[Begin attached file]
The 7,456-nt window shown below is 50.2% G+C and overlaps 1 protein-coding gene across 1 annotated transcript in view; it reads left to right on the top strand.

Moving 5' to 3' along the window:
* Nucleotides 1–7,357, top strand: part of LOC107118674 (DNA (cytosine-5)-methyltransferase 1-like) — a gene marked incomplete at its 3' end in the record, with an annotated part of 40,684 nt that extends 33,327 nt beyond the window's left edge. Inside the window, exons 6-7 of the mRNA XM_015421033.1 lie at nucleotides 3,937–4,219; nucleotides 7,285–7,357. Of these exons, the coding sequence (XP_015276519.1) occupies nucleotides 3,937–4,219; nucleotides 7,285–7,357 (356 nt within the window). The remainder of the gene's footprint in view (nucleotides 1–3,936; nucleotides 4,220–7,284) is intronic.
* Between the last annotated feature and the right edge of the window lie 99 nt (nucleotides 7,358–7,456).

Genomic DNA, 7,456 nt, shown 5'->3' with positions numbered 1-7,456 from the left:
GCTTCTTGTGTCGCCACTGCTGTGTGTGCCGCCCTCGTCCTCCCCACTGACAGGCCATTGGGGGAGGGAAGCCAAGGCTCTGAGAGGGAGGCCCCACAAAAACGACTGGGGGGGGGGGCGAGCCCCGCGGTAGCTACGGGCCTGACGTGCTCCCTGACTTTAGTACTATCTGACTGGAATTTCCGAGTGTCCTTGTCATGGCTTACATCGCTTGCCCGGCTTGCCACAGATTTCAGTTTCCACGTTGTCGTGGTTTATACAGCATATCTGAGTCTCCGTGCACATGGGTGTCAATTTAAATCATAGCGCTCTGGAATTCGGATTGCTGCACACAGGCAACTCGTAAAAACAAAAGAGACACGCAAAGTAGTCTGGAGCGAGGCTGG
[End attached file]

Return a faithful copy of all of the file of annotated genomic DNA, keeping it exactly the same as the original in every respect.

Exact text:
The 7,456-nt window shown below is 50.2% G+C and overlaps 1 protein-coding gene across 1 annotated transcript in view; it reads left to right on the top strand.

Moving 5' to 3' along the window:
* Nucleotides 1–7,357, top strand: part of LOC107118674 (DNA (cytosine-5)-methyltransferase 1-like) — a gene marked incomplete at its 3' end in the record, with an annotated part of 40,684 nt that extends 33,327 nt beyond the window's left edge. Inside the window, exons 6-7 of the mRNA XM_015421033.1 lie at nucleotides 3,937–4,219; nucleotides 7,285–7,357. Of these exons, the coding sequence (XP_015276519.1) occupies nucleotides 3,937–4,219; nucleotides 7,285–7,357 (356 nt within the window). The remainder of the gene's footprint in view (nucleotides 1–3,936; nucleotides 4,220–7,284) is intronic.
* Between the last annotated feature and the right edge of the window lie 99 nt (nucleotides 7,358–7,456).

Genomic DNA, 7,456 nt, shown 5'->3' with positions numbered 1-7,456 from the left:
GCTTCTTGTGTCGCCACTGCTGTGTGTGCCGCCCTCGTCCTCCCCACTGACAGGCCATTGGGGGAGGGAAGCCAAGGCTCTGAGAGGGAGGCCCCACAAAAACGACTGGGGGGGGGGGCGAGCCCCGCGGTAGCTACGGGCCTGACGTGCTCCCTGACTTTAGTACTATCTGACTGGAATTTCCGAGTGTCCTTGTCATGGCTTACATCGCTTGCCCGGCTTGCCACAGATTTCAGTTTCCACGTTGTCGTGGTTTATACAGCATATCTGAGTCTCCGTGCACATGGGTGTCAATTTAAATCATAGCGCTCTGGAATTCGGATTGCTGCACACAGGCAACTCGTAAAAACAAAAGAGACACGCAAAGTAGTCTGGAGCGAGGCTGG